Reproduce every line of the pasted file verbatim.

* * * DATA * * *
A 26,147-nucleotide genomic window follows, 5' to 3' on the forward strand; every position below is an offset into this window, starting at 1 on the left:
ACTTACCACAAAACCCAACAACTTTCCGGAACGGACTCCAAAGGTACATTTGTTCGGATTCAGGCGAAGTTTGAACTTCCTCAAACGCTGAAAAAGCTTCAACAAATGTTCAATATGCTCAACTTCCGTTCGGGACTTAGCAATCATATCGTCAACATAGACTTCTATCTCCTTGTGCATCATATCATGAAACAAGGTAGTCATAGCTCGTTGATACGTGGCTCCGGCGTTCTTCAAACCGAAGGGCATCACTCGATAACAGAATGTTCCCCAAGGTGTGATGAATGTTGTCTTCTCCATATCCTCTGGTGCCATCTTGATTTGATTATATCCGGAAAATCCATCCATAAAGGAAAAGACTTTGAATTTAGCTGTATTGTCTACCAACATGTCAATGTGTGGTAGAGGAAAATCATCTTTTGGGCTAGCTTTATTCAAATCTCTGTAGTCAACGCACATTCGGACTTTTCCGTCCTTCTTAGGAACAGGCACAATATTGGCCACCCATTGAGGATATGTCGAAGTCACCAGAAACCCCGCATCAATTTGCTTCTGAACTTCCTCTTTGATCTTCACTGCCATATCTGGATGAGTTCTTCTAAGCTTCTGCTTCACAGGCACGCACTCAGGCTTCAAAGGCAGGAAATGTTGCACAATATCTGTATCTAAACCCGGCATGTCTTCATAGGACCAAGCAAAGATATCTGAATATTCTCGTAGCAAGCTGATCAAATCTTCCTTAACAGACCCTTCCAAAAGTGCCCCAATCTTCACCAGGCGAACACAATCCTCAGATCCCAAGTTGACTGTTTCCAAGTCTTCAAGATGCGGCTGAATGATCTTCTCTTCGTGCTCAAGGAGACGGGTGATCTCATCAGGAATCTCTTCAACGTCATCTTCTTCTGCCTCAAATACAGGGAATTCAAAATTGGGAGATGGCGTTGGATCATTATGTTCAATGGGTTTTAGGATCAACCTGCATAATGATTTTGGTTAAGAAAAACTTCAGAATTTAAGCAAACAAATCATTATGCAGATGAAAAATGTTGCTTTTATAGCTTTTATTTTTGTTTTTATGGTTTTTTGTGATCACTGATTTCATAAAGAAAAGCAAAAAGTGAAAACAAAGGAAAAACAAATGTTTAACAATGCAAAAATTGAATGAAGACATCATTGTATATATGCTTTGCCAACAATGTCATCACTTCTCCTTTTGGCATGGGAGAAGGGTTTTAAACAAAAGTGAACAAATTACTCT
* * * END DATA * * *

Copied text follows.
A 26,147-nucleotide genomic window follows, 5' to 3' on the forward strand; every position below is an offset into this window, starting at 1 on the left:
ACTTACCACAAAACCCAACAACTTTCCGGAACGGACTCCAAAGGTACATTTGTTCGGATTCAGGCGAAGTTTGAACTTCCTCAAACGCTGAAAAAGCTTCAACAAATGTTCAATATGCTCAACTTCCGTTCGGGACTTAGCAATCATATCGTCAACATAGACTTCTATCTCCTTGTGCATCATATCATGAAACAAGGTAGTCATAGCTCGTTGATACGTGGCTCCGGCGTTCTTCAAACCGAAGGGCATCACTCGATAACAGAATGTTCCCCAAGGTGTGATGAATGTTGTCTTCTCCATATCCTCTGGTGCCATCTTGATTTGATTATATCCGGAAAATCCATCCATAAAGGAAAAGACTTTGAATTTAGCTGTATTGTCTACCAACATGTCAATGTGTGGTAGAGGAAAATCATCTTTTGGGCTAGCTTTATTCAAATCTCTGTAGTCAACGCACATTCGGACTTTTCCGTCCTTCTTAGGAACAGGCACAATATTGGCCACCCATTGAGGATATGTCGAAGTCACCAGAAACCCCGCATCAATTTGCTTCTGAACTTCCTCTTTGATCTTCACTGCCATATCTGGATGAGTTCTTCTAAGCTTCTGCTTCACAGGCACGCACTCAGGCTTCAAAGGCAGGAAATGTTGCACAATATCTGTATCTAAACCCGGCATGTCTTCATAGGACCAAGCAAAGATATCTGAATATTCTCGTAGCAAGCTGATCAAATCTTCCTTAACAGACCCTTCCAAAAGTGCCCCAATCTTCACCAGGCGAACACAATCCTCAGATCCCAAGTTGACTGTTTCCAAGTCTTCAAGATGCGGCTGAATGATCTTCTCTTCGTGCTCAAGGAGACGGGTGATCTCATCAGGAATCTCTTCAACGTCATCTTCTTCTGCCTCAAATACAGGGAATTCAAAATTGGGAGATGGCGTTGGATCATTATGTTCAATGGGTTTTAGGATCAACCTGCATAATGATTTTGGTTAAGAAAAACTTCAGAATTTAAGCAAACAAATCATTATGCAGATGAAAAATGTTGCTTTTATAGCTTTTATTTTTGTTTTTATGGTTTTTTGTGATCACTGATTTCATAAAGAAAAGCAAAAAGTGAAAACAAAGGAAAAACAAATGTTTAACAATGCAAAAATTGAATGAAGACATCATTGTATATATGCTTTGCCAACAATGTCATCACTTCTCCTTTTGGCATGGGAGAAGGGTTTTAAACAAAAGTGAACAAATTACTCT